Tuesday, January 20, 2015


This article is one in a series. See the introduction here.

Some children enjoy puzzles.  I don't mean jig-saw puzzles.  I mean things like riddles and brain-teasers.  They love finding solutions to difficult problems.  They are clever.  They think out-of-the-box.  Like many others, they are interested in math and science, but perhaps a bit more so.  As they progress, they become interested in higher-level mathematics and physics.  When it comes time to choose a career, some of these people choose to become software engineers.  When they do, they become a kind of developer that I refer to as a puzzle-solver.

Puzzle-solvers get thrills from taking difficult tasks and inventing the cleverest and least obvious solutions for them.  Puzzle-solvers love things like code-golf and code-obfuscation contests.  They don't just admire low level esoteric languages from afar. If given the chance, they'd use Befunge to solve real-world problems--not because it makes practical sense to do so, but just because they find it fun to prove that it can be done.  They jump at the chance to interpret the meaning of a complex regular expression.

Puzzle-solvers love software development because it gives them the opportunity to solve difficult problems.  To them, they tend to look at every task as a puzzle to be cracked.  Every task is a challenge--a challenge to see how they can write it in the most efficient way, or with the least amount of code.  They may choose to use new technologies, even though they aren't technically necessary, just because it's fun for them to learn something new.  In the worst case scenario, if they are bored at work, they may even entertain themselves by making their code needlessly complex just to challenge themselves, not that they'd ever admit to it.

Puzzle-solvers are a great resource for any team.  They are typically very smart.  They contrive solutions that no one else would even think of.  They excel at building the lower level components that everyone else shies away from.  They are great at creating and implementing complex algorithms.  They are the ones you should call when you need to fix something that's running too slow or that uses too much memory.  They can even sometimes be helpful in tracking down those hard-to-reproduce bugs.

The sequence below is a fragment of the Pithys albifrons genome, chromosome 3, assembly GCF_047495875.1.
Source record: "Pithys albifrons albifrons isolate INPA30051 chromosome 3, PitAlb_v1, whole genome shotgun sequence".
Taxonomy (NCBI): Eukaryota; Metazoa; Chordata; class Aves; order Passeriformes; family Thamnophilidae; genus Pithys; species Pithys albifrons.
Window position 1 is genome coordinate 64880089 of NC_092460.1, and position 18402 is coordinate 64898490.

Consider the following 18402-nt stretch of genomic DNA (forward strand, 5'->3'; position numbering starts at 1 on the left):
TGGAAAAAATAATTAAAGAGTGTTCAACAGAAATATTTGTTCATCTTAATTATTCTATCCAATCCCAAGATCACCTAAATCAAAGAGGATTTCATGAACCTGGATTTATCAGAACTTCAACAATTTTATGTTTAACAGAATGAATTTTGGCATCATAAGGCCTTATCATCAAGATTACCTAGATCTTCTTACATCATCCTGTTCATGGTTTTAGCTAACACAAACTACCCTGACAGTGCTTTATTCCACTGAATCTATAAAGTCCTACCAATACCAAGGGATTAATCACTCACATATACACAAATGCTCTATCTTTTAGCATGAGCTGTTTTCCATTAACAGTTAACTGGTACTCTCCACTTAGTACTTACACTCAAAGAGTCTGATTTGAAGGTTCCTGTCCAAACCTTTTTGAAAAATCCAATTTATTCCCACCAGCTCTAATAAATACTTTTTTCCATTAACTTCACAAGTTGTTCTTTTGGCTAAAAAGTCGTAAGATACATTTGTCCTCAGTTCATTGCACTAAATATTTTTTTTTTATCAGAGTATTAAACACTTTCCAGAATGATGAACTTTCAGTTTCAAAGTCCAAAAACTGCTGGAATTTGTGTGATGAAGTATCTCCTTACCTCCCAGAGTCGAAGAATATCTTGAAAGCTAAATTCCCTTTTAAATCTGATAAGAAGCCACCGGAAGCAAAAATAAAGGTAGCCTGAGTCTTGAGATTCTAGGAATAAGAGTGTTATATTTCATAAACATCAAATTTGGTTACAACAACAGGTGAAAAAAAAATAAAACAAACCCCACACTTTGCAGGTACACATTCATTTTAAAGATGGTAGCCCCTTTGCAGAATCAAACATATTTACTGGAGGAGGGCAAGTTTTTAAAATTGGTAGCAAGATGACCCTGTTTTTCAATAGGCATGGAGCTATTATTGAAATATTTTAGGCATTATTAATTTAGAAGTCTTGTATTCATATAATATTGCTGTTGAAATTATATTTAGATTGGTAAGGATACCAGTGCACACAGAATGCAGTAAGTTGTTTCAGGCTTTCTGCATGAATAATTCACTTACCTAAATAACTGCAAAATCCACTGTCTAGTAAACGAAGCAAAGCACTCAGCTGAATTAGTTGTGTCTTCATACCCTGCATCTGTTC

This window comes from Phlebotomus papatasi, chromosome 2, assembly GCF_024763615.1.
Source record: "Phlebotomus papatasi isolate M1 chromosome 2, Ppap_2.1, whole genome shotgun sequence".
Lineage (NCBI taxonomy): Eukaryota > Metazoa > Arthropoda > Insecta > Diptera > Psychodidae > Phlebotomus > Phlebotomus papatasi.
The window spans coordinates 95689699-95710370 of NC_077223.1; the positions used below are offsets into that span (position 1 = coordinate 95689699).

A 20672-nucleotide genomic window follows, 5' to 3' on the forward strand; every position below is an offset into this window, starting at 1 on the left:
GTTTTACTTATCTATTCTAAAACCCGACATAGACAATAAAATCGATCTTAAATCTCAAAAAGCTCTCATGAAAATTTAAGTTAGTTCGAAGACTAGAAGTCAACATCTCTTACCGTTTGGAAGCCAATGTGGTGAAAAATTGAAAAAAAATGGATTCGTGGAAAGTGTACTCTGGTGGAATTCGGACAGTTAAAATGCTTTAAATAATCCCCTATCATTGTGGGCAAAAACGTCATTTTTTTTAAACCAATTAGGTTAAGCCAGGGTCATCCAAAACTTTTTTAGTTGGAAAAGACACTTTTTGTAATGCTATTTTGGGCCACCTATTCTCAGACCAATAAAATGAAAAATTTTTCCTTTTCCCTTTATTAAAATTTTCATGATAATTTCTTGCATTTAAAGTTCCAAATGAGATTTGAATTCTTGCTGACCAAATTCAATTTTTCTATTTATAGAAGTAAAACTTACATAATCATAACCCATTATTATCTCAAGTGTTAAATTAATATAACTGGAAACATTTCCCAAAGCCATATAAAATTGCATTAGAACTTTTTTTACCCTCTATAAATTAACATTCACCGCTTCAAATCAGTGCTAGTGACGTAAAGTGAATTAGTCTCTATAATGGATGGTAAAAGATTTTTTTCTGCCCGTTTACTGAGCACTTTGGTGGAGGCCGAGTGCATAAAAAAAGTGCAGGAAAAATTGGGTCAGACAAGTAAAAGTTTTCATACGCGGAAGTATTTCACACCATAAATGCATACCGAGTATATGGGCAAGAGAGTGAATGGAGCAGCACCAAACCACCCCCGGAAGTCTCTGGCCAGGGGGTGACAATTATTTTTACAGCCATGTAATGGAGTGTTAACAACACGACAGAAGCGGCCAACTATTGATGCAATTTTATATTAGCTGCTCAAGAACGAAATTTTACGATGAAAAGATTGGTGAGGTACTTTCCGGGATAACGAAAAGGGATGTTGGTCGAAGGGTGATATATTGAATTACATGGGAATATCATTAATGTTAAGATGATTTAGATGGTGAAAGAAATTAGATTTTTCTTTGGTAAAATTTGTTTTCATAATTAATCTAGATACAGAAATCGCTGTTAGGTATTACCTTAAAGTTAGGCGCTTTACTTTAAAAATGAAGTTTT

Like everything, however, all of these strengths come with a downside.  Since they are so comfortable with complexity, they can wrongly assume that others are comfortable with it too.  They create things that they, themselves, have no trouble using, but are difficult for everyone else to understand.  Since designing a good system architecture requires a reduction of complexity, they tend to not be as good at it as others are.  Rather than asking a puzzle-solver to develop a new framework or to design a new system architecture, it's typically better to assign them the task of developing the lower level components which will then be wrapped behind higher levels of abstraction.  They can be great to have around in a design meeting, especially at the beginning, when out-of-the-box thinking is really valuable, but once the overall design is settled, their input on the nitty-gritty of the system's architecture and user-interface will likely be less helpful.

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